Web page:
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Research on social entrepreneurship is finally catching up to its rapidly growing potential. In The Search for Social Entrepreneurship, Paul Light explores this surge of interest to establish the state of knowledge on this growing phenomenon and suggest directions for future research. Light begins by outlining the debate on how to define social entrepreneurship, a concept often cited and lauded but not necessarily understood. A very elemental definition would note that it involves individuals, groups, networks, or organizations seeking sustainable change via new ideas on how governments, nonprofits, and businesses can address significant social problems. That leaves plenty of gaps, however, and without adequate agreement on what the term means, we cannot measure it effectively. The unsatisfying results are apple-to-orange comparisons that make replication and further research difficult. The subsequent section examines the four main components of social entrepreneurship: ideas, opportunities, organizations, and the entrepreneurs themselves. The copious information available about each has yet to be mined for lessons on making social entrepreneurship a success. The third section draws on Light's original survey research on 131 high-performing nonprofits, exploring how they differ across the four key components. The fourth and final section offers recommendations for future action and research in this burgeoning field.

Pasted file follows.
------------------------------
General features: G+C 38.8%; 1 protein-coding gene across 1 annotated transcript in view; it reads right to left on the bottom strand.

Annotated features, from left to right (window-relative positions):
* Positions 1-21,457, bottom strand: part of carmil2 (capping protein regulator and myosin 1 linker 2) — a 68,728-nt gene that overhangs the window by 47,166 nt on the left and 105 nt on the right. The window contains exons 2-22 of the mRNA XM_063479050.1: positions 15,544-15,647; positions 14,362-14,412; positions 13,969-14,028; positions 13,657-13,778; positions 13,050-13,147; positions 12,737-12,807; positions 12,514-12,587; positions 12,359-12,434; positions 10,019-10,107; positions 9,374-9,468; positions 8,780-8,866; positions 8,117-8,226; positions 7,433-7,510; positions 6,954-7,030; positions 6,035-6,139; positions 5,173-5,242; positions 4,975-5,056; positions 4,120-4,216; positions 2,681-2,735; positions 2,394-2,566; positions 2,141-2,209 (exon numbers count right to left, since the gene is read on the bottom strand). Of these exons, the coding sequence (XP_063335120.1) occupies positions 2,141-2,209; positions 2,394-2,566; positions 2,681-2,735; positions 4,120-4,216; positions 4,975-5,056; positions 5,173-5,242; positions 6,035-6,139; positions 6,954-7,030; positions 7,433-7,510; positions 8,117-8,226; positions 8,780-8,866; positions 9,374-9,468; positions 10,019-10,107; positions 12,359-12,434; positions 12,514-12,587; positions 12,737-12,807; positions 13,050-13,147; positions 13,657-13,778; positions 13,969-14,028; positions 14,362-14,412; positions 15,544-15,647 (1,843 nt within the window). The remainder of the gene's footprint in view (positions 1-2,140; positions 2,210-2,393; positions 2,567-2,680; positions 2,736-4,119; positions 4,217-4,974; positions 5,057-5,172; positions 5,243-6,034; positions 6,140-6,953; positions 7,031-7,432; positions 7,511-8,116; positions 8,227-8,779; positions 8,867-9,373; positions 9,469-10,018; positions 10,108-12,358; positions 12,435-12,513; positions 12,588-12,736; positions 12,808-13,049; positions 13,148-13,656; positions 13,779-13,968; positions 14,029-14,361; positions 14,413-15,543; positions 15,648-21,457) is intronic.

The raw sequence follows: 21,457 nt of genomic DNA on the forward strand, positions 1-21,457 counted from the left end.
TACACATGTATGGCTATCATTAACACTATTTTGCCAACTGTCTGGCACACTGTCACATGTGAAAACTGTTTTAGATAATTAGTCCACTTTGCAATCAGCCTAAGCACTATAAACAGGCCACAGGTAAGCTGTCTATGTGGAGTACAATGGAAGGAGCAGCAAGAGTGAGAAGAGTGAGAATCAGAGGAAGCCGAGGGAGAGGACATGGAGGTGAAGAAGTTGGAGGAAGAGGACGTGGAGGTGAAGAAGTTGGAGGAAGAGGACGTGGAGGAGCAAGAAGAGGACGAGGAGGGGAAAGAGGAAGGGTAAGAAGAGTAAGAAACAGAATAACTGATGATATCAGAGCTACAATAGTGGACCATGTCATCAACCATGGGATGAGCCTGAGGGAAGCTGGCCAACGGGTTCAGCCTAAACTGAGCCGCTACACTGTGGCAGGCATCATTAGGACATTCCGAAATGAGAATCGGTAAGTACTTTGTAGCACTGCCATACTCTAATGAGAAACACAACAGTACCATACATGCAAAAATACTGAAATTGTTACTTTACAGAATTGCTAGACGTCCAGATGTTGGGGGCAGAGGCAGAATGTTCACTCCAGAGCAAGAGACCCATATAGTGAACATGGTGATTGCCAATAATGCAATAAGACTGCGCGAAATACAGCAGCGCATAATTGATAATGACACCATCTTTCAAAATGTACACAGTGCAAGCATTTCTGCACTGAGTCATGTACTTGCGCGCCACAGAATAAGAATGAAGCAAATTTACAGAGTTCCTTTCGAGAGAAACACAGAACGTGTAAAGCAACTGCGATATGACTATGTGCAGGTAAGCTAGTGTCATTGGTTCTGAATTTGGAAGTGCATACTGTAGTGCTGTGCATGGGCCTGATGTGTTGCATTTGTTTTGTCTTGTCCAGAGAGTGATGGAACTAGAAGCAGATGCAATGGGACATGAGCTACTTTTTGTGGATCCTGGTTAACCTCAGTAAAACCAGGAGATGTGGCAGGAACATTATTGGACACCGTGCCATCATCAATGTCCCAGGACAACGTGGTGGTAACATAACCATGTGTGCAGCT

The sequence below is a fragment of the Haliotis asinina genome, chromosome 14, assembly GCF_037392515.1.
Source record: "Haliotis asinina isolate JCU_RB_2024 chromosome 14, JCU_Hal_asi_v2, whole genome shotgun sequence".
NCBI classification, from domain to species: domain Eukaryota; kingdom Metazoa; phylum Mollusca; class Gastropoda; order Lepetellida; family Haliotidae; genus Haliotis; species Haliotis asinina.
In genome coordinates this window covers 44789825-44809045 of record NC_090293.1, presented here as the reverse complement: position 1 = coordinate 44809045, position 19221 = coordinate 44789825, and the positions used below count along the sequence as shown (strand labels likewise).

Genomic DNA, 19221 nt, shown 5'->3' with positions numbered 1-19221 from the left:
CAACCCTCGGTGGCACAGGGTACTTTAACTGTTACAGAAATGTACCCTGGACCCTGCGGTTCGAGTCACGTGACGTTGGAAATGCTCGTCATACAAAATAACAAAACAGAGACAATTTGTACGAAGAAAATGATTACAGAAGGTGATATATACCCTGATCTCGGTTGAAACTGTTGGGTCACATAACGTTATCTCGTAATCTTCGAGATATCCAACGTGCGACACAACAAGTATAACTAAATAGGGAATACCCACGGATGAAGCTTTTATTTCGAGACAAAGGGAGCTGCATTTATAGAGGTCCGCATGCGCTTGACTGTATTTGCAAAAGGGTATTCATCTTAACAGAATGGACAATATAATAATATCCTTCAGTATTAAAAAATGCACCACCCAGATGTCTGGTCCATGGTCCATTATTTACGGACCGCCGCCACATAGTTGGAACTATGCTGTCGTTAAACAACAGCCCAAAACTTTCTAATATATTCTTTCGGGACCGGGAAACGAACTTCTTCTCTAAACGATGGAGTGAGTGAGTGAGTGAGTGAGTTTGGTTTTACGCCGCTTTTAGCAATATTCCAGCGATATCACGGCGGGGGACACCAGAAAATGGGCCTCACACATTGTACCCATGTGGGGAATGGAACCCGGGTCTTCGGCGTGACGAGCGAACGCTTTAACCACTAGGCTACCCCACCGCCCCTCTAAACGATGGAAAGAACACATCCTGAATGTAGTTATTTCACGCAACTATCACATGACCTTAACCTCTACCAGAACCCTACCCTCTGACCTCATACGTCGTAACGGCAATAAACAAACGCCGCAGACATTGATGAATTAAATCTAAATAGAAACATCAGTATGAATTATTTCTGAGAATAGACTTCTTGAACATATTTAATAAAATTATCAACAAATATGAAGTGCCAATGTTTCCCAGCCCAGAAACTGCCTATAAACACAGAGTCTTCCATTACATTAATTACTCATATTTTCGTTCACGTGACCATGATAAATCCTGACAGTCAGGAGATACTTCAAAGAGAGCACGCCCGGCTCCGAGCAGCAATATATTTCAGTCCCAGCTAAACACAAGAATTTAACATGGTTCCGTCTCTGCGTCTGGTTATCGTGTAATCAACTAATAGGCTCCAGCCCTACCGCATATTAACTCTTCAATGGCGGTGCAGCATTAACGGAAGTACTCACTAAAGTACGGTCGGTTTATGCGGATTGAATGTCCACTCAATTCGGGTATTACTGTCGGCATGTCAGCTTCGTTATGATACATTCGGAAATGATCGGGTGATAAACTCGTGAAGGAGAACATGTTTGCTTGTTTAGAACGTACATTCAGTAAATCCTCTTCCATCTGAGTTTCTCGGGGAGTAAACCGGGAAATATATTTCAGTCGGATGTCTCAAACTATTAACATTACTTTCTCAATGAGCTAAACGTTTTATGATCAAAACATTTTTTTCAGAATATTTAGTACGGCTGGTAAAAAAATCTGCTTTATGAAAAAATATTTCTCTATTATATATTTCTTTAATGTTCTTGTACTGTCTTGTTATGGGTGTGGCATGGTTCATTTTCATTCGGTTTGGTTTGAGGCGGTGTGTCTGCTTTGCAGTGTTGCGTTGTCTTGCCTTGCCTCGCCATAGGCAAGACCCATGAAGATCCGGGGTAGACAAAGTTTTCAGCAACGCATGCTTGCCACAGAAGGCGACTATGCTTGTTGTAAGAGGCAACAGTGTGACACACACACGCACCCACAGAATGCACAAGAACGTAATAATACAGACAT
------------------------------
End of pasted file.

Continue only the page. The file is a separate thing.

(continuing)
By Paul C. Light
"Written for anyone wishing to delve into this new discipline, this book also lists several organizations that are excelling at social entrepreneurship, and discusses their specific visions for the future." -- Book News "Paul C. Light uses his considerable talents to provide a rich discussion of the most important issues in the field of social entrepreneurship... His book is well written, accessible to nonacademic readers, and data-rich." --Diana Wells, Stanford Social Innovation Review "This book should be required reading for aspiring social entrepreneurs, for those interested in identitying and supporting them, and especially for scholars working in the field." --Victoria Johnson, University of Michigan, Administrative Science Quarterly